The thought behind celebrating unsung heroes led to the creation of the recent Telugu film, Mallesham. Director Raj Rachakonda shared details about the movie with team Yo! Vizag, while he was in the city.
Mallesham has received plaudits from the audience and the critics alike. But there is much more to this latest flick than just the box office verdicts. It is the portrayal of how one’s determination became a strong catalyst in accomplishing a goal. It is the engrossing biopic of Padma Shri recipient Chintakindi Mallesham and his invention; the ASU machine.
A bit about the director
An Engineer, who eventually settled in the United States, Raj Rachakonda forayed into films with a Tamil movie, Sila Neramgalil (2008), which didn’t make waves commercially. A moving story though once again made him don the director’s hat after a decade’s gap.
When asked what made him choose the story, Rachakonda replied, “I watched a TED talk given by Mallesham in January 2017. It was so inspiring and motivating that I thought his story should be told to a wider audience. Accordingly, in 2017, I started interacting with Mallesham in person and over phone calls”.
The making of the film
Raj Rachakonda and his team camped in Revanapally village, working on the background details, and pre-production work, for more than a year. This village, where the movie was eventually shot, was suggested by renowned painter Laxman Aelay, who had shot a documentary here before.
Going into further details, Rachakonda shares, “Music Director Mark Robin and I planned and designed the music much before the shoot started. And the entire casting credit goes to Mahesh Gangimalla. I did select a lot of characters on my own but finalised it only after getting a nod from Mahesh.” The toughest aspects of the movie, he reveals, were “managing noise, as we were shooting in sync-sound, and juggling actor dates. We completed 80% of the shoot in one schedule but had to wait for two months to get the dates of Priyadarshi and Jhansi”.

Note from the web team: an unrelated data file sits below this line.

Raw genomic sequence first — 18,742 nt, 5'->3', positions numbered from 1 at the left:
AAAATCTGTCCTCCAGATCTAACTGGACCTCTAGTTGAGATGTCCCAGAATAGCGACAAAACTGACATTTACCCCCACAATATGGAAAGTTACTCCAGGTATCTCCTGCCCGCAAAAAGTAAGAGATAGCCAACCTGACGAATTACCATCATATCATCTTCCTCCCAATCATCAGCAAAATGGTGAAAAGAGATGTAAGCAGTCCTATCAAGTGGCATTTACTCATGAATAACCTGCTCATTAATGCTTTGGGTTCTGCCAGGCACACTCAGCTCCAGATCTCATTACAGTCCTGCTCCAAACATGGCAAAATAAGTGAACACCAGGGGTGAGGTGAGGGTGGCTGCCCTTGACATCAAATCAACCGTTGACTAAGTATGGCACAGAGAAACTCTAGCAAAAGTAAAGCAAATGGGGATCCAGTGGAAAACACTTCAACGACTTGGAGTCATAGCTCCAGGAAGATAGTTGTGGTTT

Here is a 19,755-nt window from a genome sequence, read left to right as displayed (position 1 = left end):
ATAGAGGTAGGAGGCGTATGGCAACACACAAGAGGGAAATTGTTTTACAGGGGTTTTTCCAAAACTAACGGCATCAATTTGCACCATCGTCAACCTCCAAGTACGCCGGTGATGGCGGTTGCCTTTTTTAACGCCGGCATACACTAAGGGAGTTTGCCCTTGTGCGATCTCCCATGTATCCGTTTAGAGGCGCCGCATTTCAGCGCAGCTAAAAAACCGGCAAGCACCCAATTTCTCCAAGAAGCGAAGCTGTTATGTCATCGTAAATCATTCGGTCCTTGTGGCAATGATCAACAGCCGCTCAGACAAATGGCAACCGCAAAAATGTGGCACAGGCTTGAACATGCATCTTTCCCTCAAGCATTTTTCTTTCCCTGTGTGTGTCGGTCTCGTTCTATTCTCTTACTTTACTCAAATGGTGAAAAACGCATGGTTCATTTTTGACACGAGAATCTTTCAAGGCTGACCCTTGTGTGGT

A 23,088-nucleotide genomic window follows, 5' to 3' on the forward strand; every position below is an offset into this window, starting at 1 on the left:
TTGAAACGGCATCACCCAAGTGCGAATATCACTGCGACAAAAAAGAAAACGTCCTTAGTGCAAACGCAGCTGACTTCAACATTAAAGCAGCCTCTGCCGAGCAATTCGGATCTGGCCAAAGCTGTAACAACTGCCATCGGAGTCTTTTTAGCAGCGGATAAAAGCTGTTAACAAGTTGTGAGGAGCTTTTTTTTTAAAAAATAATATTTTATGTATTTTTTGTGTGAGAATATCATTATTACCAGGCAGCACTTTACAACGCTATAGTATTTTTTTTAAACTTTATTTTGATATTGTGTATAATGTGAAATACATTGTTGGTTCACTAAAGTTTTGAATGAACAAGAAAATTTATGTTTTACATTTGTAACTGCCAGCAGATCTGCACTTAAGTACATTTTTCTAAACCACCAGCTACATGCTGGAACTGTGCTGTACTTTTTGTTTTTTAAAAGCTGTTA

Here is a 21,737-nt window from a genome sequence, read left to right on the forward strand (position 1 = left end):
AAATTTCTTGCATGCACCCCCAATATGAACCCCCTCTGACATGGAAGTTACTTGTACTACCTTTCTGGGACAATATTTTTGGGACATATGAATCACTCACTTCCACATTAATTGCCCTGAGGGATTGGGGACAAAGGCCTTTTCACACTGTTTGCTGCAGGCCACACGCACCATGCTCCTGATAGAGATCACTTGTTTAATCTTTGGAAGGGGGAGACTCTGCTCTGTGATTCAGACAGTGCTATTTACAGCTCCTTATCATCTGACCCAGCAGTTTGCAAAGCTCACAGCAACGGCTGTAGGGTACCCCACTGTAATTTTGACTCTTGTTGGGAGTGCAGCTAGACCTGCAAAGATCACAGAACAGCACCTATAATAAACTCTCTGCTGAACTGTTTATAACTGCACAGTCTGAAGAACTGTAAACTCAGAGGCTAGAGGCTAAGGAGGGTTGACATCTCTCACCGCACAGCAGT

An emotional note
Expressing his gratitude to the team, Raj Rachakonda comments, “KTR mentioned that a poem by Dasarathi summarises the whole movie. As a matter of fact, there are so many unsung heroes like Mallesham. The movie itself intends to make people aware of the importance of promoting and helping handloom and rural innovation. Consequently, people like Raghavendra Rao and Rajendra Prasad have come forward to donate ASU machines to more weavers. Additionally, the public must contribute their bit by wearing handlooms once in a while”.
Asserting that he has no plans for a remake of the film in any other language, the director says, “Hopefully I will come up with more fresh stories for Telugu audience”. Well, we surely look forward to that.